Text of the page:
A few years ago, I ran into Terry Curry at a basketball game.
It was at Speedway High School. My daughter’s team was playing the Sparkplugs when the then-Marion County prosecutor walked in.
We spotted each other and waved. Curry walked over and sat down beside me.
We exchanged pleasantries and told a few jokes while we watched the game. He asked which player my daughter was. I pointed her out. He said some nice things about her.
I asked if he had a daughter playing in the game.
“No,” he said and laughed.
He was at the game because his goddaughter was playing for Speedway. Her parents couldn’t make the game, so he had come to cheer for her.
We chatted for a few more minutes, then wished each other luck regarding the game and shook hands. He walked over to sit with some of the Speedway fans.
At the time, I thought of it as just another sign of how nice a guy Terry Curry was. Being the prosecutor in the state’s largest county is backbreaking work. It’s a job in which one is never off the clock.
And Curry chose to spend some of his precious moments of private time to attend a high school girls basketball game and root for his goddaughter.
That impression hasn’t changed, but it has deepened and grown more complex.
In addition to being demanding in terms of hours worked and energy expended, being a prosecutor also can be emotionally and psychologically draining. Prosecutors rarely see humanity at its finest.
Again and again and again, they must wade into situations in which someone has done something despicable or depraved or both. They deal with murderers, rapists, child molesters and many other human predators.
It is a dark world in which they must work.
Staying balanced — staying sane — can’t be easy.
Maybe attending a high school basketball game and cheering for a good friend’s daughter served as a kind of antidote to that darkness.
I hope so because the world in which Curry worked had to be depressing at times.
A couple of years before I ran into him at the basketball game, he appeared on a radio show I hosted. He was talking about problems with police staffing and the threats such shortages presented to public safety. He also described how demoralizing it was for officers and those who cared about law enforcement to work shorthanded for long stretches.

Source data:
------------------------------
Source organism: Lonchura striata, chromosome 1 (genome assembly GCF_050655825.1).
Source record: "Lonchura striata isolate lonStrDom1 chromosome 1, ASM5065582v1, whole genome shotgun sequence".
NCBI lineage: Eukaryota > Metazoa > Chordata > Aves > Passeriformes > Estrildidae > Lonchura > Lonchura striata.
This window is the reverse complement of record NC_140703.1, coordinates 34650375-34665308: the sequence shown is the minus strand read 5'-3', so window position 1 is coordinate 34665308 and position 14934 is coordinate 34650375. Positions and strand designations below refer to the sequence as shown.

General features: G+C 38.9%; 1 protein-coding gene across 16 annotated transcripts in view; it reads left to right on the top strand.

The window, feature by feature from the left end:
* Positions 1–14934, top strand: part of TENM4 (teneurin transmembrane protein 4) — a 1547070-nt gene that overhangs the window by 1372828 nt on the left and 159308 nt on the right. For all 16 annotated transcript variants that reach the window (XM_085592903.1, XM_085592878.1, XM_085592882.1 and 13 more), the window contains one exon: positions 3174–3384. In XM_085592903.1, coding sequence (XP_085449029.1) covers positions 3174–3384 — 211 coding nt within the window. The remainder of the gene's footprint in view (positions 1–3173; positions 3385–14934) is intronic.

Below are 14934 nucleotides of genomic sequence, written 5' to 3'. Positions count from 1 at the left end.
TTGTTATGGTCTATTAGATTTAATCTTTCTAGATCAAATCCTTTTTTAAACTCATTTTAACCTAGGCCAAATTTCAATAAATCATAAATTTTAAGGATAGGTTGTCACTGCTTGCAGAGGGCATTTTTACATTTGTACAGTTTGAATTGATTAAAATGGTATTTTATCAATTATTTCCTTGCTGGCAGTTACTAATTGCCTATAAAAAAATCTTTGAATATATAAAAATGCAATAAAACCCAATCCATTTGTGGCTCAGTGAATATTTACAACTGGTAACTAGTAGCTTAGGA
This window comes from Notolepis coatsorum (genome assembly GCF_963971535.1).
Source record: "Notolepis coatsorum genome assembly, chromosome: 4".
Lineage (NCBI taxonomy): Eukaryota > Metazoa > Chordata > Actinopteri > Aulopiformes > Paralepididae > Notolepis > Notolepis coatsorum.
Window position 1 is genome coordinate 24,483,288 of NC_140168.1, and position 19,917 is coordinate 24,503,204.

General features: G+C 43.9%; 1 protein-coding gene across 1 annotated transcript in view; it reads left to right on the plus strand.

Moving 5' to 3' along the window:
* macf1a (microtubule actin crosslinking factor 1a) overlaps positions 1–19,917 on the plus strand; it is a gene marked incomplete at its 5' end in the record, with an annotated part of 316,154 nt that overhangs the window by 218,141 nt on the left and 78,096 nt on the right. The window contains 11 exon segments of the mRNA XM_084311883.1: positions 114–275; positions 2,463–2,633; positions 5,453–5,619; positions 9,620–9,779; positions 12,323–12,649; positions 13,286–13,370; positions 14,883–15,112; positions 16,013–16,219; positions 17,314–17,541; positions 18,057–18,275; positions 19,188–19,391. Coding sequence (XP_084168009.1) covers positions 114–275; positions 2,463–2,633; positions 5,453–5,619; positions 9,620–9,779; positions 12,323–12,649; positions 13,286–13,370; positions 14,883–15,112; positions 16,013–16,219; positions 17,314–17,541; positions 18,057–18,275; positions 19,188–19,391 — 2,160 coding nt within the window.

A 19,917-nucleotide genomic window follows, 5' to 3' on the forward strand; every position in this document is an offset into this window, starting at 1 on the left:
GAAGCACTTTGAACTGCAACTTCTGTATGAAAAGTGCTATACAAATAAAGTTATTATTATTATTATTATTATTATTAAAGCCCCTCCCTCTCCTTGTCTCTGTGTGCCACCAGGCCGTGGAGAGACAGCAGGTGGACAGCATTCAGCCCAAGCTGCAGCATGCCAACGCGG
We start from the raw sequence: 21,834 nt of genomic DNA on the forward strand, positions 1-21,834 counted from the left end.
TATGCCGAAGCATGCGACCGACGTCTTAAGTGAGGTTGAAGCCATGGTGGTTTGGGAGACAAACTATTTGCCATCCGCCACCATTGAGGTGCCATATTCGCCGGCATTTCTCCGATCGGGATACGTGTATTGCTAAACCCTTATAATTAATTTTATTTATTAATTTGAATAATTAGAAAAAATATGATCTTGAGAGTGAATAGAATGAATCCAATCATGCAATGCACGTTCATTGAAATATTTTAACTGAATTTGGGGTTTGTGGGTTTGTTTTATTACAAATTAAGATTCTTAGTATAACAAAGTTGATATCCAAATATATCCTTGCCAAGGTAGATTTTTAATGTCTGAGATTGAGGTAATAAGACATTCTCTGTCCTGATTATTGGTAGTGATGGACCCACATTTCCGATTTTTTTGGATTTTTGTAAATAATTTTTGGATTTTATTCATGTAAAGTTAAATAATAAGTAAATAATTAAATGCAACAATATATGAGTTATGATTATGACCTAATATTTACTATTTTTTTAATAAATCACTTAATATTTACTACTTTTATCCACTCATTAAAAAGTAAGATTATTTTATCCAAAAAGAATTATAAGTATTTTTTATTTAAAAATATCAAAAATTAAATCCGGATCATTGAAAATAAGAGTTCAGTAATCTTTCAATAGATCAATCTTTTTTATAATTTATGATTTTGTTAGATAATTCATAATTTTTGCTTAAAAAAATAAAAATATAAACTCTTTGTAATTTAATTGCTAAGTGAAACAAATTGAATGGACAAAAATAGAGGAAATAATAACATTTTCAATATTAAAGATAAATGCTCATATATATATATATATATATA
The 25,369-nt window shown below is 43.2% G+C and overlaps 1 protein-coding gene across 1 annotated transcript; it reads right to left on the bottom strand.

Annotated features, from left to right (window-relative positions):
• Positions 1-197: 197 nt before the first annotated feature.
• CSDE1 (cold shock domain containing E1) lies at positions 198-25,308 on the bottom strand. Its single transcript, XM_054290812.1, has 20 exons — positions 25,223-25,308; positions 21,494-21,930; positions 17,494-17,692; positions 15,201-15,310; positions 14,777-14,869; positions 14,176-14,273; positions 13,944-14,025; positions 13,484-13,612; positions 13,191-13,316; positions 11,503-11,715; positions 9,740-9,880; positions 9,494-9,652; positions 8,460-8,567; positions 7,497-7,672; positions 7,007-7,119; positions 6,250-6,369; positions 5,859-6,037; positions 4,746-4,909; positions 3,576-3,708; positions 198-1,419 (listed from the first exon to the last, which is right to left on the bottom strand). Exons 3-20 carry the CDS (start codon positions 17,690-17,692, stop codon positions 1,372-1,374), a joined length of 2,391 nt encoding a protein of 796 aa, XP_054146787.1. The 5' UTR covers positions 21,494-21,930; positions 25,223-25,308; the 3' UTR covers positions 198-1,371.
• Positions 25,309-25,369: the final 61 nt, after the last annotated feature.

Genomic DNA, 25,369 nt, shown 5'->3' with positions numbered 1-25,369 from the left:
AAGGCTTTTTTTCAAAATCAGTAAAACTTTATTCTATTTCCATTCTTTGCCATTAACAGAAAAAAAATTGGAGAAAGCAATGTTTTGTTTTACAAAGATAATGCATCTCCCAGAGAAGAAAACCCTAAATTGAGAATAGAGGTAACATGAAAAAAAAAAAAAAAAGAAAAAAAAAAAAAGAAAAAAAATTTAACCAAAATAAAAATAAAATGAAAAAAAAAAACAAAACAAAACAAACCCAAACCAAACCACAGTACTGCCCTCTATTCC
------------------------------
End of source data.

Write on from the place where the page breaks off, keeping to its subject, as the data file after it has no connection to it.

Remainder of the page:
Less than 24 hours after we went off the air, an Indianapolis police officer responded to a domestic dispute. It involved a man threatening a woman and a child with a gun.
The officer went through the door. The man shot him. The officer returned fire and wounded the man, then another officer shot and killed the man.
Later, the officer died.
I wrote a column about the shooting. I noted that Curry had talked about how police staffing shortages put everyone at risk — but particularly police officers, such as the one who just had been shot and killed.
Curry called me after the column appeared. He told me about how hard it had been to talk with those who loved the fallen officer — family, friends, colleagues — and about how dispiriting it was to see a good man die.
As Curry spoke, his voice cracked.
That’s one reason I was glad he was prosecutor. Make no mistake about it, he was tough as a piece of old bark. He could be a bulldog when it came to enforcing the law and pursuing justice.
But there also was a decency to the man one doesn’t always find in public officials.
He was the kind of guy who had to fight back tears when talking about a young life being snuffed out.
And he was the sort of fellow who would show up to cheer for his goddaughter at a high school basketball game when her parents couldn’t be there.
Terry Curry died last week after a long, hard battle with prostate cancer. He was 72.
May he rest in peace.
John Krull is director of Franklin College’s Pulliam School of Journalism and publisher of TheStatehouseFile.com, a news website powered by Franklin College journalism students. Send comments to firstname.lastname@example.org.
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